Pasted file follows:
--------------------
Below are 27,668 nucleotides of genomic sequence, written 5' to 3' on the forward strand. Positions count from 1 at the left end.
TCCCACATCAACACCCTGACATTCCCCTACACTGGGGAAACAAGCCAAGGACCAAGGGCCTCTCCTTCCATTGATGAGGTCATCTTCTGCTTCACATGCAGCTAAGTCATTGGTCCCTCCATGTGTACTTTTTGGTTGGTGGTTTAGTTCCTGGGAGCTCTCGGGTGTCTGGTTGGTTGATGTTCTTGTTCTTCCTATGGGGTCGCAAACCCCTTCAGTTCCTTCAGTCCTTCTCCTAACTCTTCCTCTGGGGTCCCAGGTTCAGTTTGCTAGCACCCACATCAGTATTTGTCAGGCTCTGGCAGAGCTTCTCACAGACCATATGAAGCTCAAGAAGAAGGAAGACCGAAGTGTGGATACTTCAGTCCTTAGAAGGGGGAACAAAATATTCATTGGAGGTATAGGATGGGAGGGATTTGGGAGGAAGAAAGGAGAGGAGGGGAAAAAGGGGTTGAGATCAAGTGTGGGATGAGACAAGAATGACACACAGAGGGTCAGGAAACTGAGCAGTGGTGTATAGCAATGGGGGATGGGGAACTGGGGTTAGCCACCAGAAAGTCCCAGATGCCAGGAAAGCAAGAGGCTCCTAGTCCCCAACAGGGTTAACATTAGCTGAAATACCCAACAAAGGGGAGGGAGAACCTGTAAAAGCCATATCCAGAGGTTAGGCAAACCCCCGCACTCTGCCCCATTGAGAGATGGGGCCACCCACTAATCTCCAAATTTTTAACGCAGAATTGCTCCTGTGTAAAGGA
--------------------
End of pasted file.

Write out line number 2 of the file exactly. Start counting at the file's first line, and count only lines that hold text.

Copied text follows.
TCCCACATCAACACCCTGACATTCCCCTACACTGGGGAAACAAGCCAAGGACCAAGGGCCTCTCCTTCCATTGATGAGGTCATCTTCTGCTTCACATGCAGCTAAGTCATTGGTCCCTCCATGTGTACTTTTTGGTTGGTGGTTTAGTTCCTGGGAGCTCTCGGGTGTCTGGTTGGTTGATGTTCTTGTTCTTCCTATGGGGTCGCAAACCCCTTCAGTTCCTTCAGTCCTTCTCCTAACTCTTCCTCTGGGGTCCCAGGTTCAGTTTGCTAGCACCCACATCAGTATTTGTCAGGCTCTGGCAGAGCTTCTCACAGACCATATGAAGCTCAAGAAGAAGGAAGACCGAAGTGTGGATACTTCAGTCCTTAGAAGGGGGAACAAAATATTCATTGGAGGTATAGGATGGGAGGGATTTGGGAGGAAGAAAGGAGAGGAGGGGAAAAAGGGGTTGAGATCAAGTGTGGGATGAGACAAGAATGACACACAGAGGGTCAGGAAACTGAGCAGTGGTGTATAGCAATGGGGGATGGGGAACTGGGGTTAGCCACCAGAAAGTCCCAGATGCCAGGAAAGCAAGAGGCTCCTAGTCCCCAACAGGGTTAACATTAGCTGAAATACCCAACAAAGGGGAGGGAGAACCTGTAAAAGCCATATCCAGAGGTTAGGCAAACCCCCGCACTCTGCCCCATTGAGAGATGGGGCCACCCACTAATCTCCAAATTTTTAACGCAGAATTGCTCCTGTGTAAAGGA